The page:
Prompted by the Young




My youngest daughter is graduating from college in a few weeks and preparing to move to New York City for her first job.

I keep offering to help with neighborhood selection and apartment hunting but she’s been politely waving me off. “I’m good, Mom,” she says. It’s becoming clear that she doesn’t need my help because, the truth is, she knows more about navigating urban space than I do.

On the subject of living as a single woman living, working and socializing in the city, I have virtually nothing to offer her.

I’ve been sitting with this realization now for some time, mulling over the meaning in the moment when you recognize that your child is now the expert.

It’s yet another in a long succession of prompts, brought on by the young.

I share this with you — especially for my writing students who are currently on break — as a reminder of how deep that well of story ideas can run from the young ones in our lives. Whether they are our sons, daughters, nieces, nephews, cousins, godchildren, patients, clients or neighbors, there are so many rich prompts that can come from their lifecycle events, big and small.

A few that have come to mind recently:

  • My eldest daughter – also an urban animal – has had many more years of dating experience than I so what, if anything, can I offer in the way of useful advice?
  • Many of my friend’s children are graduating from college and getting their first jobs, which has been bringing up memories of my own.
  • What’s it like to be the child of a traveling musician, a kid who goes on tour with Mom?
  • As the weather is warming, the children in my neighborhood are riding their bicycles which is conjuring up memories of learning how to ride and where we went with that newfound freedom.
  • Photo diving can be very fruitful for memory jogging. I can recall where each of the above photographs were taken, and the mood. The first, in 1997, in our front yard. Mood, goofy. The second, in 2004, at the New Jersey shore. Mood, relaxed. The third taken in 2013, on the deck of a Skokie restaurant for a belated Mother’s Day dinner, just me and my girls. Mood, well fed and happy.


Photographs by Ellen Blum Barish



Ashes to Ashes



I’ve written in one journal or another for 40 years. Here’s a picture of them. You can see my very first one, a paisley print on the far left tucking out from beneath a dark blue leather journal. Fourth from the top. Amazing that before they were colorful, bound or wire-ringed books, they were trees.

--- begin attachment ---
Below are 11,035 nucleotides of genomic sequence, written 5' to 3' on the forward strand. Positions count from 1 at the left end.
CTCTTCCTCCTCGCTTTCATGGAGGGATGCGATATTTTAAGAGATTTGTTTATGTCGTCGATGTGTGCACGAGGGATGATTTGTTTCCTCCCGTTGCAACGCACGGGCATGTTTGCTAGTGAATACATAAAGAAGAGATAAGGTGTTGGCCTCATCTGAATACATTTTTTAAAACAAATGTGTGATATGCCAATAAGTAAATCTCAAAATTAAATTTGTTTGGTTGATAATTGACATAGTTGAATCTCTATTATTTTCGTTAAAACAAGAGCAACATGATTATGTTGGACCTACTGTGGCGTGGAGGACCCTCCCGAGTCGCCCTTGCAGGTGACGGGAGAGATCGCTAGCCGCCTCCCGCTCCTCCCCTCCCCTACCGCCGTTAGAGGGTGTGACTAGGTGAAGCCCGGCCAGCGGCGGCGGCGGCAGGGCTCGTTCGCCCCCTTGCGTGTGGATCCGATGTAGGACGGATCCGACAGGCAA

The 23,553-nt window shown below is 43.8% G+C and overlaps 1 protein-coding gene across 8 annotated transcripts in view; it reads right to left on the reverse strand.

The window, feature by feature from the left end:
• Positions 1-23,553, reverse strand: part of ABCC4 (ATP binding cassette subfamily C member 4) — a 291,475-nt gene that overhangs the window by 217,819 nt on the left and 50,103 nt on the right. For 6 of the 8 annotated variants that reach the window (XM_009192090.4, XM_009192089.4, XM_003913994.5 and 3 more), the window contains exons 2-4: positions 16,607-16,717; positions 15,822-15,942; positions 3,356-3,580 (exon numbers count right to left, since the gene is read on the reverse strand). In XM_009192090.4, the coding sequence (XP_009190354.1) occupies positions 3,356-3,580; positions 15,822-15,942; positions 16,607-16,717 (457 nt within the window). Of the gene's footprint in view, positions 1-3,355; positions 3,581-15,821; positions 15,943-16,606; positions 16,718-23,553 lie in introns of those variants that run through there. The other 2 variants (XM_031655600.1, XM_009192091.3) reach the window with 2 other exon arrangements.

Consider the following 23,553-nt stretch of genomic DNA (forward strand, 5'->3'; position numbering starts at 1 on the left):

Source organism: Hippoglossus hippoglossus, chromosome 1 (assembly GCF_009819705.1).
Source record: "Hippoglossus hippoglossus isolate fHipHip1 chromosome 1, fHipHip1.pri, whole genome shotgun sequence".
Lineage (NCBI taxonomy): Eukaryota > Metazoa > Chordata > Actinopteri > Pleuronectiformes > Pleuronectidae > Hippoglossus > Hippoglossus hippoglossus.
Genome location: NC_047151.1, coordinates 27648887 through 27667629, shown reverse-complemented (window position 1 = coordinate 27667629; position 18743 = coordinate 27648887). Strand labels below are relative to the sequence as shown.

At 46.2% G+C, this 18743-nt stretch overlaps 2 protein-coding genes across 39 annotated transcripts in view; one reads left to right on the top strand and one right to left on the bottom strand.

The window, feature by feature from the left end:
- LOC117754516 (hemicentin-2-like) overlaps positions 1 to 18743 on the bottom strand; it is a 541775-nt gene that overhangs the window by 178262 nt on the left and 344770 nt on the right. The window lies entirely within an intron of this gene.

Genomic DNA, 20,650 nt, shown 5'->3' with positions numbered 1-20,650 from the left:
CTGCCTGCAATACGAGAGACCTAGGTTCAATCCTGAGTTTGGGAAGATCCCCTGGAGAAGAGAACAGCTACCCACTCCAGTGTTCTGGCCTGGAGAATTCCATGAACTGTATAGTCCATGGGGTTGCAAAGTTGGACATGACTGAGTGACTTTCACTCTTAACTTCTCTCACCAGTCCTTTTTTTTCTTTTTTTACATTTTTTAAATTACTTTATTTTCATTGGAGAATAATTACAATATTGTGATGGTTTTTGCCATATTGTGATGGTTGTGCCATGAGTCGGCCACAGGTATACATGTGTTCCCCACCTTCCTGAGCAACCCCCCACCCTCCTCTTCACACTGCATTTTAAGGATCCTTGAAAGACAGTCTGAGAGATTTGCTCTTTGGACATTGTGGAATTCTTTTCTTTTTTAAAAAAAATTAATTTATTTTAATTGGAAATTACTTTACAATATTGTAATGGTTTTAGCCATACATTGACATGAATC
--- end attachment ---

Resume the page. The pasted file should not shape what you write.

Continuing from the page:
But last week, with a very full glass of wine that I filled twice, I went through my journals, reading some passages, skimming others. And then, I thanked each one, ripped out the pages, built a fire and fed the pages into it.

Here’s what it looked like in its early stages:

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The fire burned for four hours as it consumed rants, to do lists, plans for the future, vents, wishes, dreams, annoyances, story ideas, rage, gratitude, doubt, praise, doubt, uncertainty, fear, doubt, whining, joy, relief, and more doubt. Me, usually with a pen, working things out. To get to here.

You can see it burn here:

I couldn’t let go of them all. I saved both of my pregnancy journals for my daughters. And I couldn’t let go of my first one from 1973.

I also kept the covers. I have an art project in mind.

But I wanted to remember the burning. So I can remember the mix of  emotions I felt as I watched: light, strong and giddy.

In the morning, in addition to my memory and the images I’ve shared with you, this is what remained. I’m going to take the ashes and bury them in the earth where they began so another 13-year old girl will have paper on which to practice her writing and work things out.








It was a gift slash burden at my high school for graduating seniors to fill a full page of the yearbook with a photograph and a quote.  Choosing the right shot and the right words that you could live with —  forever — was a big deal. That was pressure, man.

My friend Jeremy, who was handy with a camera, took this picture of me in my parent’s backyard, which turned out well. Nice composition and cool lighting. (Thanks, Jeremy!)  But I remember being less worried about the photo, I was 18, after all, than I was about the words. The words really mattered to me.

Reading them now, these lyrics to the Simon & Garfunkel song, “Bookends,” I see a harbinger of personal mission. I seemed to be aware of how I would feel looking at this page in the future. As though I was leaving myself the message that memory was important. That photographs helped us tap into our memories.  Not surprising that I am, and have always been, the keeper of the family photo albums. The one who, at reunions, will stir the memory pot to see what bubbles up.

I think we leave little crumbs of memory for ourselves over our lifetime, to go back to. If we are curious.Scan 1